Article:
this was several yenrs ago. There is nothing that equals
S. S. S. for Contagious Blood Toisoii and I always recommend
it in such cases. WALTER WliBER.
N"o- 43.'i Fourth St., Evansville, Ind.
The acknowledged virtue of S. S. S. as a blood remedy induced
Mr. Weber to commence its use when he found he had contracted
Contagious Blood Poison. The good results he obtained is just another
demonstration of its value as a cure for this disease.
Contagious Blood Poison is the most powerful and destructive of
all blood disorders. Its virus permeates the entire circulation and this
explains why any one afflicted with this malady usually finds its symp
toms manifested in every portion of the body. From head to foot the
insidious poison breaks forth. The hair and eyebrows come out, the
mouth and throat ulcerate, skin eruptions and sores and ulcers break
out on the body, the bones ache, glands in the groin swell, and
frequently the nails on hands and feet are affected.
The only possible way to cure Contagious Blood Poison is to
remove the cause by purifying the blood. This is just what S. S. S.
does; and it is the only medicine that absolutely and thoroughly
cleanses the circulation of every particle of the germs and virus of the
disease. Mercury, Potash, etc., are often used by despairing sufferers
in the hope that such strong treatment will kill the poison. But this
cannot be done; the disease may be checked temporarily and the
symptoms improved, but the old poison is slumbering in the blood, and
when the treatment is left off the disease always returns.
The ability of S. S. S. to cure Contagious Blood Poison comes
from its blood purifying properties. It goes into the circulation and
removes every trace of the poison, makes the blood pure and healthy
and leaves no dregs of the virus to break out later on. S. S. S. is made
entirely of roots, herbs and barks, each of which has a direct and
I cious Blood Poison the entire system
we want to neip every contagious tsiood Poison sufferer to cet
t .ft a .aa
anfj for (-,iS purp0se we have prepared a special book for Home
We will mail this book with any special medical advice
Free. THE SWIFT
' Go iQiit Into
The Union Pacific Country
Where there are greater opportunities and less competition; whert
nature Is generous in both climate and soil It is In this section
that thousands will find homes in the next few years.
"The Safe Road To Travel"
Electric Block Signals
Dining; Car Meals and Sertke 'r .
"BUST IN THE WORLD"
IA0W HOMESEEKERS FARES
First and Third Tuesday of Each Month During 1010 To Many
l'oints in Nebraska, Kansas, Colorado, Wyoming, Utah,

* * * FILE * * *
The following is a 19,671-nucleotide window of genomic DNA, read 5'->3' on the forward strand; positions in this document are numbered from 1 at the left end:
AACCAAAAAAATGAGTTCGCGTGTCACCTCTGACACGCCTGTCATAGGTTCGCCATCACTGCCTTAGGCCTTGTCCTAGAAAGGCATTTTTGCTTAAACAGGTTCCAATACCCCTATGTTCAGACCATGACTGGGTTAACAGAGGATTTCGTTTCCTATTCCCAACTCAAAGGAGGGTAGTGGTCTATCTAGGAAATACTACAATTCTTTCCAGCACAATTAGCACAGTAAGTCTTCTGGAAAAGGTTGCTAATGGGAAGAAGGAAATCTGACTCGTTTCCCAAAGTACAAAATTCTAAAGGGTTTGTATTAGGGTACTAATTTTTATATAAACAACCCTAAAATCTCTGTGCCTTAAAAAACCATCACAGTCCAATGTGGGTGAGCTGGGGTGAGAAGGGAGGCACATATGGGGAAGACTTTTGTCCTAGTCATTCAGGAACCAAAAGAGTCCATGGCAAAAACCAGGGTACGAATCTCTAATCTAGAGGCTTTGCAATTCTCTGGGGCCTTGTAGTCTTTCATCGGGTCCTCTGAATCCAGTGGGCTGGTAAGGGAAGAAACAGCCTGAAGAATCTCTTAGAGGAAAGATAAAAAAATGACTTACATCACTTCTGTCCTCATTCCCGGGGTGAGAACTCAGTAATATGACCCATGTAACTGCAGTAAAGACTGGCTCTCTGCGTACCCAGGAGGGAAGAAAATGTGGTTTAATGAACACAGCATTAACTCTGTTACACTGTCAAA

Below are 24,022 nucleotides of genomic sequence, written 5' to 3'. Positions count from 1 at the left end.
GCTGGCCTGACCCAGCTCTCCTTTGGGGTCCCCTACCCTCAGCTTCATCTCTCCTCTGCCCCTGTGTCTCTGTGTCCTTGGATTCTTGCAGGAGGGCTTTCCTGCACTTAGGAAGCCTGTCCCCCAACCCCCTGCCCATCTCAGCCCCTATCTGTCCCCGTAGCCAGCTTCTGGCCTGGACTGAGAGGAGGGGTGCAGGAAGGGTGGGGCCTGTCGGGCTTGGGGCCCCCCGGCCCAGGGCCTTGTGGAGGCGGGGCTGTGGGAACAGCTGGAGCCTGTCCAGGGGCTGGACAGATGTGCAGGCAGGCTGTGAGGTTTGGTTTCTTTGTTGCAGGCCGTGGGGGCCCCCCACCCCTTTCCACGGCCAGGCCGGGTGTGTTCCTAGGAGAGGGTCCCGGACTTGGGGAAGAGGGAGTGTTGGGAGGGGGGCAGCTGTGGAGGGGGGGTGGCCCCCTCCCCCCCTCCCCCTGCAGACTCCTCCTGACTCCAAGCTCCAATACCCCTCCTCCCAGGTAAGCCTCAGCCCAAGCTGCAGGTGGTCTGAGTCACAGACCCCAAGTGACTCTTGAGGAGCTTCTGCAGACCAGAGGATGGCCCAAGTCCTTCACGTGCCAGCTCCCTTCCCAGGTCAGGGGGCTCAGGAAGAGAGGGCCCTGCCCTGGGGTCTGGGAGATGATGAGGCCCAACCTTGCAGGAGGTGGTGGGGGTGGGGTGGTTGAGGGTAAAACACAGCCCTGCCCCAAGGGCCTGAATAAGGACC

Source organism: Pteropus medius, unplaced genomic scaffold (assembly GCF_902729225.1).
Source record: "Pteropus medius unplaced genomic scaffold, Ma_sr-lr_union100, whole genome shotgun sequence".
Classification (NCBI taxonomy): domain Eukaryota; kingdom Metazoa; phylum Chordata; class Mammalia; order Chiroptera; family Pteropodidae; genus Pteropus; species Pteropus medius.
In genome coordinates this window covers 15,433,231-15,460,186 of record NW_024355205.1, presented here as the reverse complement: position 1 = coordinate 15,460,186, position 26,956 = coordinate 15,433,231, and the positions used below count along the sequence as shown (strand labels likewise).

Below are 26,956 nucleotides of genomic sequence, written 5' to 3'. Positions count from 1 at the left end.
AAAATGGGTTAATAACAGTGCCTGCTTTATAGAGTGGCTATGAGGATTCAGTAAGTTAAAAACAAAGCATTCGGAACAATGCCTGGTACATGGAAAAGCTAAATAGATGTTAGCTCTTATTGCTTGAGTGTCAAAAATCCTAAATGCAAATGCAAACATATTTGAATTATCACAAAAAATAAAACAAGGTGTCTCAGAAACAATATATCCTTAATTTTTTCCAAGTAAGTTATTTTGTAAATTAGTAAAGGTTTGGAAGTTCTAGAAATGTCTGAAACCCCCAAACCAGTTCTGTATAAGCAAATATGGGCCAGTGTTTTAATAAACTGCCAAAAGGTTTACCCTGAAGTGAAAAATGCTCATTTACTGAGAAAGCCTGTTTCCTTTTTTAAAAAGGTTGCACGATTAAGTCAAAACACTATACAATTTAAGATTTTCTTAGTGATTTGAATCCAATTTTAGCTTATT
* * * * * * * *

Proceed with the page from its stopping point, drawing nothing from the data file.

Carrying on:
Idaho, Oregon and Washington,
For Information Relative to Rates, Routes, Etc., call on or address
C1TV TICKET OFFICE, 1821 FARNAM ST.,
'Phones: Bell, Douglas 1828, and Ind., A-3231.
Terslstent Advertising Is
the- Road to Big Returns.
The Columns of The Bee
Are Best for Advertisers.
Twentieth century farmer
The Beat Live Stork Paper.
aasBawtaWHiBaraaar 9 ppi j l'rf.a.l)ii S H Ml I'! ' " M
I Hotel Martinique L
H B'way,32dand33dSti. H f
1 1 Mirw vnov riTv ti t
IN THE HEART OF THINGS
HICH CLASS FIREPROOF HOTEL
Handsomely furnished, all outside
room a. with every modern appointment,
one biock from New l'eon Depot, near all
leading department stores and theatres.
ROOMS WITH PRIVILEGE OF BATH,
$1.50 per Day and Up.
ROOKS WITH PRIVATE BATH,
$2.50 per Day and Up.
The higlieit class of accom-
modaiiuna a. moderate rates.
The new addition will be completed
on NrptetniMir Int. giving liotiM ca
pacity ot but) rooms and HV baths.
Walter Chandler. Jr.. Manaftr
"Tire I fc 'xtovias
ef solid comfort
CcirmSniL i M.rLE
S6 ff EfJfTff
'Ti1 'v V
.-t f i-. 1 ii
specific effect in purifying
the blood. S. S. S. docs not
contain a particle of mineral
in any form to upset the
stomach, affect the bowels,or
inflame any of the delicate
membranes of the body. It is
Nature's blood purifier,
potent and healthful, and so
valuable are its tonic effects
that when S. S. S. has rid
the circulation of the Cnnta-
is left in fine physical condition.
SPECIFIC CO., ATLANTA. GA.
-epinated Digestive Tablets
J.tnge Cure l.lijulil. non-poionous M
Liquid Shampoo boap kills fless
tustamper Powder reduce fever W
Tonic Tablets Ulv aa a tonic after mna
ur dlatemper t"e
Arecanut Worm Tablet, easy to glv..4'
.Si. Vitus I'ani'e Tablet for fit Mo
Laxative Liver Tableta easily given. ...IS
t.'ough Tablets for Dogs o0
'Victors Flea Killer, plots. 26o and (at
We aell Bpratt's Dent's Olover'a Dog
Medicine ask for book. .
Sherman & McDonnell Drug Go.
Cor. 16th and Dodge, Omaha. L
OWL DRUB CO.
Cor. Kth and Harney, Omaha.
F i'i j- gmpuhirt. i to I be ifJ froa
-. i niitieri.
rhUnS mrUi ftttfl rtr dimutirl t M
!. 8ril)iaTCT nrgnfe.( 5 yinrigi
irn. .itM. tn lik mil Id poltl tliamurtd nimitttln
im iiit rin i-irt or burl on giprt -H charge
riiii1- it money In .. Writ for Prm
luratc4 tMtilf, plal prim mn4 ring NtMtyr.
VaViXU ULfl CO., I'M 64; UftLtMyMM, imi.
If you suffT, call or writ ma at one
and learn of something you will he grata
ful for the rest of your life.
J. 0. r.IcIJRIDE. Stella, Neb.
r-a as jmgaiaisrinrl eus aa it-
! i 11 i "Vvi.til ' worn. e a...
I d 13 H I1' "' ,m" rriaa .a
L H Sfl amil unl't I ii I I rl in" - " r.
U 4Jn.il... Imiiim. raa ? (KM Ollf at.
Powered by Open ONI